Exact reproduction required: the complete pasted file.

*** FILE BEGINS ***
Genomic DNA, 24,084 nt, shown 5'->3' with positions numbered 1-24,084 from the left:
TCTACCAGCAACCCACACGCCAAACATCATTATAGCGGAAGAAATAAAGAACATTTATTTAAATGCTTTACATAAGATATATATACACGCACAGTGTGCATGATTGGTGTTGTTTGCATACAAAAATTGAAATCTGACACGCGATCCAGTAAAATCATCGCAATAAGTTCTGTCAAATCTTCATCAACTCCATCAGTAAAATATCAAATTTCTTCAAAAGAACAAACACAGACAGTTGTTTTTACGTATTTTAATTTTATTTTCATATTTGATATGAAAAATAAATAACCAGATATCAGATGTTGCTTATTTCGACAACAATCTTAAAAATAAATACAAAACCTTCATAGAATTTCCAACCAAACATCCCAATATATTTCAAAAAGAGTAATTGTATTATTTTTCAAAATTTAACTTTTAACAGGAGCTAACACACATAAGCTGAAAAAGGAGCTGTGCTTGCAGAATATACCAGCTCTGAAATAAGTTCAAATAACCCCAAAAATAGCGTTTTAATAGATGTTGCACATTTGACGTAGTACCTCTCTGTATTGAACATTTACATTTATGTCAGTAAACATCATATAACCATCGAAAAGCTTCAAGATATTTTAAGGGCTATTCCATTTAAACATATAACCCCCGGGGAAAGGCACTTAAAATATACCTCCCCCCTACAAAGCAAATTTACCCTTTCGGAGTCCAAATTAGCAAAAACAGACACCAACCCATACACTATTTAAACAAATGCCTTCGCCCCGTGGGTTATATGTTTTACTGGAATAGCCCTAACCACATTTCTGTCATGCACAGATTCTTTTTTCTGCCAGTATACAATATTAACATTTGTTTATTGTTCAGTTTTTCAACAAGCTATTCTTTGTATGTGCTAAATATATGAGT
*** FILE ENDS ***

Genomic DNA, 24,084 nt, shown 5'->3' with positions numbered 1-24,084 from the left:
TCTACCAGCAACCCACACGCCAAACATCATTATAGCGGAAGAAATAAAGAACATTTATTTAAATGCTTTACATAAGATATATATACACGCACAGTGTGCATGATTGGTGTTGTTTGCATACAAAAATTGAAATCTGACACGCGATCCAGTAAAATCATCGCAATAAGTTCTGTCAAATCTTCATCAACTCCATCAGTAAAATATCAAATTTCTTCAAAAGAACAAACACAGACAGTTGTTTTTACGTATTTTAATTTTATTTTCATATTTGATATGAAAAATAAATAACCAGATATCAGATGTTGCTTATTTCGACAACAATCTTAAAAATAAATACAAAACCTTCATAGAATTTCCAACCAAACATCCCAATATATTTCAAAAAGAGTAATTGTATTATTTTTCAAAATTTAACTTTTAACAGGAGCTAACACACATAAGCTGAAAAAGGAGCTGTGCTTGCAGAATATACCAGCTCTGAAATAAGTTCAAATAACCCCAAAAATAGCGTTTTAATAGATGTTGCACATTTGACGTAGTACCTCTCTGTATTGAACATTTACATTTATGTCAGTAAACATCATATAACCATCGAAAAGCTTCAAGATATTTTAAGGGCTATTCCATTTAAACATATAACCCCCGGGGAAAGGCACTTAAAATATACCTCCCCCCTACAAAGCAAATTTACCCTTTCGGAGTCCAAATTAGCAAAAACAGACACCAACCCATACACTATTTAAACAAATGCCTTCGCCCCGTGGGTTATATGTTTTACTGGAATAGCCCTAACCACATTTCTGTCATGCACAGATTCTTTTTTCTGCCAGTATACAATATTAACATTTGTTTATTGTTCAGTTTTTCAACAAGCTATTCTTTGTATGTGCTAAATATATGAGT